Hey Kevin! First of all, could you talk a bit about yourself and what led you to be a character animator?
I am an animator currently working at ILM, before that I was a lead animator at Rhythm & Hues for the past 6 years.
I was not the typical kid that grew up with Disney animation or super hero comics. I was born and raised in Taiwan, where Japanese anime and manga are the dominant culture influence. However I wasn't interested in them until college. During my college years I was totally hooked by all the 80's and 90's anime and manga, through these I also got in touch with experimental animation from Europe and Canada. Anime director Otomo Katsuhiro and film maker Norman McLaren were the major influences for me to want to create animation. Eventually I knew I was going to pursue animation as my career of choice. After I finished my college degree (with struggles of course), I came to the US to study animation in SCAD. It was a time people were talking about 2D being dead and 3D animation is the future. I was very stubborn and decided to focus on 2D animation because of my anime/indie animation root. During my time at SCAD, I was exposed to more Pixar/ Disney style of animation. I think that was the first time I became more aware of "character animation" and started thinking about being an animator in the future.
What was your first job in the animation industry? How did you land the position?
I consider my job at Rhythm & Hues was my first real job in the industry. It was back at early 2007, I had just finished my MFA degree and brought my wife and kid to SF to attend a Pixar class at AAU. So I was learning 3D animation at the same time I was trying to find a job. Time was not on my side because as international students we only had one year to work legally in US. Luckily Rhythm & Hues liked my reel, even though I didn't have much 3D animation in there, they somehow saw my potential from my 2D thesis film and brought me in for Golden Compass.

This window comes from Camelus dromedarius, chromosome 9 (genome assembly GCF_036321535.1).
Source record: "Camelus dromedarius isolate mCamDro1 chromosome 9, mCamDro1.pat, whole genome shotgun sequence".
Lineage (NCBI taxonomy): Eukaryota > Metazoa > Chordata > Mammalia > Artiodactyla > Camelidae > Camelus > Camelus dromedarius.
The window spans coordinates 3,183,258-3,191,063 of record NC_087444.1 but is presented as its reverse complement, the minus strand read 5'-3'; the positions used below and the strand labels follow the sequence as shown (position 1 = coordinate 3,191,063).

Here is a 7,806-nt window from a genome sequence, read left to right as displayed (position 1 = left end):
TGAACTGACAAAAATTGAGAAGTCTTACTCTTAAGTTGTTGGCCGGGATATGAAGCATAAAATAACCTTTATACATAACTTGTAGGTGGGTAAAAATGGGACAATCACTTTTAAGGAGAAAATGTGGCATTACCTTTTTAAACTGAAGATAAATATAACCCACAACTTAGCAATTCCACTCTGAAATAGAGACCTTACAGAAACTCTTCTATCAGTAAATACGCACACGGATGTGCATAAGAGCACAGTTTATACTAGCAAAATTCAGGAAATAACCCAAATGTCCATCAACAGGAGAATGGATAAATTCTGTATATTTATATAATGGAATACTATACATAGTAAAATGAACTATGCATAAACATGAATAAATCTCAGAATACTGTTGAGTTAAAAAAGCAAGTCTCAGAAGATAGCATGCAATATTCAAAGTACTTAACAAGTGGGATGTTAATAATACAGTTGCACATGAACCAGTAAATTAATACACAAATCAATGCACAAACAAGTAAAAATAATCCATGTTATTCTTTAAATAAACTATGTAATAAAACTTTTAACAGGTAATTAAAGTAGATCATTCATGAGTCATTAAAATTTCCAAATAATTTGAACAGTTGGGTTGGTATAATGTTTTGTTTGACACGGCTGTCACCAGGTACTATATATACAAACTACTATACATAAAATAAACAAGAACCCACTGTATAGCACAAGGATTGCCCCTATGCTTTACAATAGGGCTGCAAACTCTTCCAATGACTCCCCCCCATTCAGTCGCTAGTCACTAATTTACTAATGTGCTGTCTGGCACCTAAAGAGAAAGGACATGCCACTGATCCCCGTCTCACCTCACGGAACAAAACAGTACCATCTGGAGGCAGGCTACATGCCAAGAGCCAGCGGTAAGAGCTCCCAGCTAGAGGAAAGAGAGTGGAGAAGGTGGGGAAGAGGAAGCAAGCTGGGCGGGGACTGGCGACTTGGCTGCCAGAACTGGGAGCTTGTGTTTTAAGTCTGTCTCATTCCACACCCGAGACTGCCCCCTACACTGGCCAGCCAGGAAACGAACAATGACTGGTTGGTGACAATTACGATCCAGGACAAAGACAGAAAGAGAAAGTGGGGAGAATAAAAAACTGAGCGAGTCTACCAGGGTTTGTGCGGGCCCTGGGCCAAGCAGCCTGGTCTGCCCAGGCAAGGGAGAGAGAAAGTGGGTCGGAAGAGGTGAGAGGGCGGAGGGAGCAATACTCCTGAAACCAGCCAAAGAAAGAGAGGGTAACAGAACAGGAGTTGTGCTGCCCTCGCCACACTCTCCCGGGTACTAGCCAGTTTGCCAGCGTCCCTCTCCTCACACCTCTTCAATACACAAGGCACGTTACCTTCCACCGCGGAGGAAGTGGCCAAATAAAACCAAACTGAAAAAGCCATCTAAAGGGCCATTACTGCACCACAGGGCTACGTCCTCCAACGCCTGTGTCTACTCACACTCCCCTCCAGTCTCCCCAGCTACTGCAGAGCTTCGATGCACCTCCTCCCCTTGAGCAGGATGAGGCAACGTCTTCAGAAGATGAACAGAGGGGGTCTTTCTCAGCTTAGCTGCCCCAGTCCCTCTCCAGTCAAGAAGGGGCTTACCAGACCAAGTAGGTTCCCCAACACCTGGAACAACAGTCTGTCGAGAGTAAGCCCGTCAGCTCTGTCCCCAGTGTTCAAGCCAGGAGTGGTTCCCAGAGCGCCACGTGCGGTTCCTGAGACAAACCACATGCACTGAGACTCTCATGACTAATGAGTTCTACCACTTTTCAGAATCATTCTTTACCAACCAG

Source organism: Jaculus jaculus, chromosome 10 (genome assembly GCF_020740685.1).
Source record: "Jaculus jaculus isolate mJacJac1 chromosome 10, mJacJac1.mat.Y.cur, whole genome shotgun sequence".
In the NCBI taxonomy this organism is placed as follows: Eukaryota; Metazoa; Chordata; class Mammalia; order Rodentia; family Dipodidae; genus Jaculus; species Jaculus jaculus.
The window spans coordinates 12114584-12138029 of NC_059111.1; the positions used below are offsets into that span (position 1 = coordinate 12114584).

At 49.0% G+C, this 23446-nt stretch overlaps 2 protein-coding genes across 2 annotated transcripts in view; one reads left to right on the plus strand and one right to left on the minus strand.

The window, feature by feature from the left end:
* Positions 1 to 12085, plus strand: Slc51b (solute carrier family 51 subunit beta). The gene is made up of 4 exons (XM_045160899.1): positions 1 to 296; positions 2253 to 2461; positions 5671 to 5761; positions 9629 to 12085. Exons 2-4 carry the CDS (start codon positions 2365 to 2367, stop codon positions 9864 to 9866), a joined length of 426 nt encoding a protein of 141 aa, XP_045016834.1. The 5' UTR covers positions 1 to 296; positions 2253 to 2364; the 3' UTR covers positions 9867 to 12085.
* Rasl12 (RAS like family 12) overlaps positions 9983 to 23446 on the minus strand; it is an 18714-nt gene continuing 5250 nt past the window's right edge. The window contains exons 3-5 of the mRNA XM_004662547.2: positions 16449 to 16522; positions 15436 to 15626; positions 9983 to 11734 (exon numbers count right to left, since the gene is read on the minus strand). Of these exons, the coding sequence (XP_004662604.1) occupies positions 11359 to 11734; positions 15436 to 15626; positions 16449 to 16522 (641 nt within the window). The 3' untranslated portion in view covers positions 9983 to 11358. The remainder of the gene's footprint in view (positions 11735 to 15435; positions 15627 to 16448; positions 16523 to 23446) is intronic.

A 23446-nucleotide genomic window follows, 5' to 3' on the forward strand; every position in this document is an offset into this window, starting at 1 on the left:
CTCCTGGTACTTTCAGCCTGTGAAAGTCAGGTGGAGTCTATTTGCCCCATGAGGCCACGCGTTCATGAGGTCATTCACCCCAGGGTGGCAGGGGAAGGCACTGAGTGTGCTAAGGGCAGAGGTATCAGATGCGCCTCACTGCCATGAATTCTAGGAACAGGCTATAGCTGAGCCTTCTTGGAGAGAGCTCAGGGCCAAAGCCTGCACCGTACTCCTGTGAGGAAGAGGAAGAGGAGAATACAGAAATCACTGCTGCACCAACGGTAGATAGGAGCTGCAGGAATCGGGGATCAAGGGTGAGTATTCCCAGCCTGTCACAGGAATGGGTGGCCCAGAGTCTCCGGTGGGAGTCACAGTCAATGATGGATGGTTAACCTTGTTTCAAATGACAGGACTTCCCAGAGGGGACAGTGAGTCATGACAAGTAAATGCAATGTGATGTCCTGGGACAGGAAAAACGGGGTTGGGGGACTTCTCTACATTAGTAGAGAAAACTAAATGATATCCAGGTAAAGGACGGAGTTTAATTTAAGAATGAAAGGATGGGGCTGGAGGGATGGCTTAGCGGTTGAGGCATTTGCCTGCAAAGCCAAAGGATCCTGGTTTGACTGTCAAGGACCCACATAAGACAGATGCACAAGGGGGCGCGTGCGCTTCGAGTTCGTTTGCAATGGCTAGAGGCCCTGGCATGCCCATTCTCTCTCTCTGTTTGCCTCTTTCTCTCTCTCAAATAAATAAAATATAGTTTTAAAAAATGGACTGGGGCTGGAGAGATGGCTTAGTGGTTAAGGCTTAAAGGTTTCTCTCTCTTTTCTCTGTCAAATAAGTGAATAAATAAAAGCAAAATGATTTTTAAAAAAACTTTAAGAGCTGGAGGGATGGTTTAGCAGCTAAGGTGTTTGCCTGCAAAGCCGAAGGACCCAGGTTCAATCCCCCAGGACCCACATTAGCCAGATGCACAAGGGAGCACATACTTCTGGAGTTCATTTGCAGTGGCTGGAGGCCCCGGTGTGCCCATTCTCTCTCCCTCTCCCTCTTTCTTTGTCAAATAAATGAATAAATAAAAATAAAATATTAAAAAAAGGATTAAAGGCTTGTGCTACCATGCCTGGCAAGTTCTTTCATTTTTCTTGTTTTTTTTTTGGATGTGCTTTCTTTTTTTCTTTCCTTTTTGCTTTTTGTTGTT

Your animation on Richard Parker (the Tiger from “Life of Pi”) is pretty jaw dropping. Can you share how much time you spent researching reference and what was your overall process from start to finish of the animated shots?
We wanted to stay absolutely true to the tiger from Life of Pi, which means there should be no anthropomorphization or any guessing from animators. I spent the first 3-4 months studying reference and animating on test shots only. That was the time we figured out how the tiger would behave in different situations, the general physicality and posing, and how the muscle and skin works. Although I was matching reference in these tests, I didn't do it blindly frame by frame. I still tried to find the key frames, analyzing where the force was generated, which control to use, how the force would impact other parts of the body and how the residual energy would be resolved. I also tried to emphasis the realistic motion quality on Richard Parker, tried to limit the usual CG smoothness and put in the imperfections we see in real life. Through these exercise I got a hold of the feeling for the tiger, and eventually I could deviate from reference in my shots and still make Richard Parker believable.